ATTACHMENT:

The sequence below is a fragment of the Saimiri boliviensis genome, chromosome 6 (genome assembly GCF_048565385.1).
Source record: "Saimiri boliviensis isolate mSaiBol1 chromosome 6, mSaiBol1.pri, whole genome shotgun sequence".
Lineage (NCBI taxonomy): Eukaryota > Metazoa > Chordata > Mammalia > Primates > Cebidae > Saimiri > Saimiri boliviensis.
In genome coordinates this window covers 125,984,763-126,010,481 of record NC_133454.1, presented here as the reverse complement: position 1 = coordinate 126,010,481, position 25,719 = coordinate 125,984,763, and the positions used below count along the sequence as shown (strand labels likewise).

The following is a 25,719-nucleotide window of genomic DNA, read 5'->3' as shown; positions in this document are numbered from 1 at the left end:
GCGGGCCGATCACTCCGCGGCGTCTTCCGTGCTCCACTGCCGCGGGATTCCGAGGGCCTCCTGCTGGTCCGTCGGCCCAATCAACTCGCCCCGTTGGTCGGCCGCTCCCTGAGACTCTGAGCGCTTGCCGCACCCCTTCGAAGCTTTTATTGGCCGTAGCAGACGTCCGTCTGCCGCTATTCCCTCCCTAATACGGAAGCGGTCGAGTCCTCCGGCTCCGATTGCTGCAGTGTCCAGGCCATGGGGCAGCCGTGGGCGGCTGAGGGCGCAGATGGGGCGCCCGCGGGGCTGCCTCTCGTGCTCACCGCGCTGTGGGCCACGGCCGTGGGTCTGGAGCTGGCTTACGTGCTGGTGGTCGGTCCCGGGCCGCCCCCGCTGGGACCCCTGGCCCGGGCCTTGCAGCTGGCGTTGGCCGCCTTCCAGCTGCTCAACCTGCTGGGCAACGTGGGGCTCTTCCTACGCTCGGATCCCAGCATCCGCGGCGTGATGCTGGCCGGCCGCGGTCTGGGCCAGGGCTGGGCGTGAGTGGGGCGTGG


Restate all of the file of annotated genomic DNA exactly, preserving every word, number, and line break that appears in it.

The sequence below is a fragment of the Saimiri boliviensis genome, chromosome 6 (genome assembly GCF_048565385.1).
Source record: "Saimiri boliviensis isolate mSaiBol1 chromosome 6, mSaiBol1.pri, whole genome shotgun sequence".
Lineage (NCBI taxonomy): Eukaryota > Metazoa > Chordata > Mammalia > Primates > Cebidae > Saimiri > Saimiri boliviensis.
In genome coordinates this window covers 125,984,763-126,010,481 of record NC_133454.1, presented here as the reverse complement: position 1 = coordinate 126,010,481, position 25,719 = coordinate 125,984,763, and the positions used below count along the sequence as shown (strand labels likewise).

The following is a 25,719-nucleotide window of genomic DNA, read 5'->3' as shown; positions in this document are numbered from 1 at the left end:
GCGGGCCGATCACTCCGCGGCGTCTTCCGTGCTCCACTGCCGCGGGATTCCGAGGGCCTCCTGCTGGTCCGTCGGCCCAATCAACTCGCCCCGTTGGTCGGCCGCTCCCTGAGACTCTGAGCGCTTGCCGCACCCCTTCGAAGCTTTTATTGGCCGTAGCAGACGTCCGTCTGCCGCTATTCCCTCCCTAATACGGAAGCGGTCGAGTCCTCCGGCTCCGATTGCTGCAGTGTCCAGGCCATGGGGCAGCCGTGGGCGGCTGAGGGCGCAGATGGGGCGCCCGCGGGGCTGCCTCTCGTGCTCACCGCGCTGTGGGCCACGGCCGTGGGTCTGGAGCTGGCTTACGTGCTGGTGGTCGGTCCCGGGCCGCCCCCGCTGGGACCCCTGGCCCGGGCCTTGCAGCTGGCGTTGGCCGCCTTCCAGCTGCTCAACCTGCTGGGCAACGTGGGGCTCTTCCTACGCTCGGATCCCAGCATCCGCGGCGTGATGCTGGCCGGCCGCGGTCTGGGCCAGGGCTGGGCGTGAGTGGGGCGTGG